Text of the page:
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sauravshakya
 2 years ago
Best ResponseYou've already chosen the best response.0dw:1356849576104:dw

hartnn
 2 years ago
Best ResponseYou've already chosen the best response.1seems it doesn't have any closed form... http://www.wolframalpha.com/input/?i=integral+%28x%5E%281%2Fn%291%2Fx%5En%29%5En

abb0t
 2 years ago
Best ResponseYou've already chosen the best response.0are we assuming n is a constant?

malevolence19
 2 years ago
Best ResponseYou've already chosen the best response.1\[=\int\limits \left( \frac{x^{\frac{n^2+1}{n}}1}{x^n} \right)^ndx\]

malevolence19
 2 years ago
Best ResponseYou've already chosen the best response.1I see 2 approaches. Either do something like: u=x^(n^2+1)/n  1 and solve for x in terms of u; then find dx, etc. Or try integration by parts by letting u=(...)^(n1), dv=(...)^1dx; from there you could try to establish a pattern for n. But it is more than likely unable to be solved in closed form.

wio
 2 years ago
Best ResponseYou've already chosen the best response.0@abb0t We know \(n\) is constant... but it would help to know if \(n\) is just a natural number or any real number.

wio
 2 years ago
Best ResponseYou've already chosen the best response.0For some reason things like this want me to try binomial theorem, lol I'm just a bit crazy I guess.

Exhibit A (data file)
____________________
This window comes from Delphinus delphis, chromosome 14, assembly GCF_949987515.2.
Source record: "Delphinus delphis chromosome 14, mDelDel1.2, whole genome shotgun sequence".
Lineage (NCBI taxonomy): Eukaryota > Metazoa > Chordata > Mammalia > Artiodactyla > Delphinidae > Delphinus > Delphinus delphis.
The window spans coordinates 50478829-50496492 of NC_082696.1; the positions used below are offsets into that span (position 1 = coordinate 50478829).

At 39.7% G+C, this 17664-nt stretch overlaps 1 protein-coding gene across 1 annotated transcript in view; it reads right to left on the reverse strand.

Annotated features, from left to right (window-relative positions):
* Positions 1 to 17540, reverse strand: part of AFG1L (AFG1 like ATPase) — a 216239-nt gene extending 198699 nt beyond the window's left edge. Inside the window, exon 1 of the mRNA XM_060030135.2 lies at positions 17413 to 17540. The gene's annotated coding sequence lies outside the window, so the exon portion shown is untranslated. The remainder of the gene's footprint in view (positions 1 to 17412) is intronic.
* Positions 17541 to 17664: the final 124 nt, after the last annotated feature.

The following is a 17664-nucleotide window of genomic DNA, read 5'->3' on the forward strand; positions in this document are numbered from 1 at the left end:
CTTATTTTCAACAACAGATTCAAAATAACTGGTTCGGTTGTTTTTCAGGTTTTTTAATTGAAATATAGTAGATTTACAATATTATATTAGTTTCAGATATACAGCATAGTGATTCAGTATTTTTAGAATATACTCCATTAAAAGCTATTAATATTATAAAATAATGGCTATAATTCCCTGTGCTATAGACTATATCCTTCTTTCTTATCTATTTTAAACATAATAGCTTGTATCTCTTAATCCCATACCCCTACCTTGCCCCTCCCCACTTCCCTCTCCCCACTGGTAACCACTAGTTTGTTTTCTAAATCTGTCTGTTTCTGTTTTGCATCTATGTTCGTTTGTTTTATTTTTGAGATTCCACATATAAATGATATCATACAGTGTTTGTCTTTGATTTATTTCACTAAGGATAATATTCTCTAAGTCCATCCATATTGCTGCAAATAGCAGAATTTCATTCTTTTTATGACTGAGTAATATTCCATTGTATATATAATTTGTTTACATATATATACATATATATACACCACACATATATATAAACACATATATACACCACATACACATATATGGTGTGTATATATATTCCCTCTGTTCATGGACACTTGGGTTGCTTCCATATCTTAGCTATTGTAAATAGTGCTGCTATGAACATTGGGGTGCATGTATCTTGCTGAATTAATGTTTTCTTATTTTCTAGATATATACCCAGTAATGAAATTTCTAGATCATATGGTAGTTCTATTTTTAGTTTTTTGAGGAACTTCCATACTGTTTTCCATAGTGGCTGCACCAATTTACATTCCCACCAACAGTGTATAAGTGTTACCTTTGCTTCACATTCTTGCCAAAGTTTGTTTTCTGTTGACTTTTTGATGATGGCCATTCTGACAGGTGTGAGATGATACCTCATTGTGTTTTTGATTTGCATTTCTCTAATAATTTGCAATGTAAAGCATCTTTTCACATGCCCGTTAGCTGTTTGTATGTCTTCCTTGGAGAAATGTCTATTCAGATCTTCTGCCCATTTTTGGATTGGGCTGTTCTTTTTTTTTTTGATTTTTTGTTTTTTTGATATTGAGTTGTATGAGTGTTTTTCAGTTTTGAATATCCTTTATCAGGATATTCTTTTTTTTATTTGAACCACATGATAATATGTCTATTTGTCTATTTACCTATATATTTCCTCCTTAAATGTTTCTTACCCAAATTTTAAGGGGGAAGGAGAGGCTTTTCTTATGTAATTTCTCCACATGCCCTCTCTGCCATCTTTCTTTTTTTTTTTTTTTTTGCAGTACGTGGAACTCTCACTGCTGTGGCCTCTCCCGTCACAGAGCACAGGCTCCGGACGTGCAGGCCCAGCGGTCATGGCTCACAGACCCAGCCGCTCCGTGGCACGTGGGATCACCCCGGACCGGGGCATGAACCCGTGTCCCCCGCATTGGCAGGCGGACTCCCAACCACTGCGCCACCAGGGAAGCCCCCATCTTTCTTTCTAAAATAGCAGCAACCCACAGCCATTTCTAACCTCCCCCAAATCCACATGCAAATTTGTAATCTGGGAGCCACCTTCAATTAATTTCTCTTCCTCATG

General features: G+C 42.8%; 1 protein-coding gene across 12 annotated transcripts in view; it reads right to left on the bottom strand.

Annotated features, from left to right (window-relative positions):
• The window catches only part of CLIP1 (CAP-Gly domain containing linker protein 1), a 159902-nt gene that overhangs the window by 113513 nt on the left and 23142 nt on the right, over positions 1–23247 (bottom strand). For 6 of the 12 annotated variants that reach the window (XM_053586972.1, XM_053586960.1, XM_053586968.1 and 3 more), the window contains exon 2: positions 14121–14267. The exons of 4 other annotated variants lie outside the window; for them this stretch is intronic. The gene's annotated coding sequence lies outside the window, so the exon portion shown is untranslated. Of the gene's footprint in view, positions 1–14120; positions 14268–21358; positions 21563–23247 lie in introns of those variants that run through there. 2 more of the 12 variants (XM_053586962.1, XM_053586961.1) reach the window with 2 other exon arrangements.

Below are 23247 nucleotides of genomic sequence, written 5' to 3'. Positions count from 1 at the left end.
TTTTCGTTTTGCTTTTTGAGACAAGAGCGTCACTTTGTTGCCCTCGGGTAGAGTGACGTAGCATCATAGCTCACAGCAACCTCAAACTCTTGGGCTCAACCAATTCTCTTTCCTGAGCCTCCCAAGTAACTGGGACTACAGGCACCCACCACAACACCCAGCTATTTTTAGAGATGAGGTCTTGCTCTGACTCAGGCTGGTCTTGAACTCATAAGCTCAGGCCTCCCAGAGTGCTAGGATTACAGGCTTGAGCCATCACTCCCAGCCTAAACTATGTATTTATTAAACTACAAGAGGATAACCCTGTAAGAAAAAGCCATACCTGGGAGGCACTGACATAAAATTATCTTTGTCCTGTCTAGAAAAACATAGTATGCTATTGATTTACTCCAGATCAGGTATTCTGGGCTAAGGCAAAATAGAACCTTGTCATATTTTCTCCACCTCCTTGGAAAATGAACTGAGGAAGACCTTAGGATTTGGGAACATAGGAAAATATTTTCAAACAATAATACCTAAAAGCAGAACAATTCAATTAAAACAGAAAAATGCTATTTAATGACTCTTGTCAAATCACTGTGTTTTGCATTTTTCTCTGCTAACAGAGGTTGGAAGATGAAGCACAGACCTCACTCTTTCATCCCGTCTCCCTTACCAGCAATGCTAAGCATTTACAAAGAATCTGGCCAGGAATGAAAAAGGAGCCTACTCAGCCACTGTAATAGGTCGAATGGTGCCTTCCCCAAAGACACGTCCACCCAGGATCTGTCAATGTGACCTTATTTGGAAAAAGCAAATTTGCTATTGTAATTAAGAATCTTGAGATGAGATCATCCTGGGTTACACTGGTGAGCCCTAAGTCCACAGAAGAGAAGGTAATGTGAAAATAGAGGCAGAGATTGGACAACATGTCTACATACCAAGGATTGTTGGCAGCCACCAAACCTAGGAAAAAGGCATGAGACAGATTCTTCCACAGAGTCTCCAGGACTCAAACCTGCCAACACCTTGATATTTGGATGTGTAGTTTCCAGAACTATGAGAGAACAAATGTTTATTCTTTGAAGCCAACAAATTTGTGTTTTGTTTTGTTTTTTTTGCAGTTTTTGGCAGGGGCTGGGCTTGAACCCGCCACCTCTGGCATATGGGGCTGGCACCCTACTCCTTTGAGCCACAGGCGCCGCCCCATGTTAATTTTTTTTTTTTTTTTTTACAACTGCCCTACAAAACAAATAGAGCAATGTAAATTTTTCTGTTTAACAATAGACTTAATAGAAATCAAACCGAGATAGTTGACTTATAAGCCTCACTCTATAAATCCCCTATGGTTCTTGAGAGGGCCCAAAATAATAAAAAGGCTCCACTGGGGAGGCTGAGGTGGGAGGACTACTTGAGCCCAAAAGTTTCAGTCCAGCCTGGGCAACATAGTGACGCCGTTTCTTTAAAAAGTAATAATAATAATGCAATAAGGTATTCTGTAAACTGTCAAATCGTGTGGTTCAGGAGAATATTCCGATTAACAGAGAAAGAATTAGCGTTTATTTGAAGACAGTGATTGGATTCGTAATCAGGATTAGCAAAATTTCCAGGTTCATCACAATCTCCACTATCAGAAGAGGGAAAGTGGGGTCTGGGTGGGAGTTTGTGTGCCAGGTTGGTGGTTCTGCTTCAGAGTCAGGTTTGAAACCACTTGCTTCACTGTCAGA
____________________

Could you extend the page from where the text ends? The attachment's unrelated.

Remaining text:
wio
 2 years ago
Best ResponseYou've already chosen the best response.0If you assume \(n \in \mathbb{N}\) you can just use binomial theorem and get an answer in summation notation.

wio
 2 years ago
Best ResponseYou've already chosen the best response.0Then if you're lucky, you might be able to simplify it from there, into something algebraic, but there is no guarantee it will happen.

wio
 2 years ago
Best ResponseYou've already chosen the best response.0There is no reason to be afraid of summations when it comes to certain integrals... there is no guarantee the function isn't transcendental.

malevolence19
 2 years ago
Best ResponseYou've already chosen the best response.1=\[\int\limits \sum_{k=0}^{\infty} \left(\begin{matrix}n \\ k\end{matrix}\right)(x^{\frac{1}{n}})^{nk}x^{nk}dx\] My only question with doing this is that in the binomial theorem the don't make mention of things of the form: \[(\alpha(n)+\beta(n))^n\] Where alpha and beta are numbers that depend on n.

malevolence19
 2 years ago
Best ResponseYou've already chosen the best response.1I would assume it doesn't matter.

malevolence19
 2 years ago
Best ResponseYou've already chosen the best response.1And that last x should have an (1)^k also.
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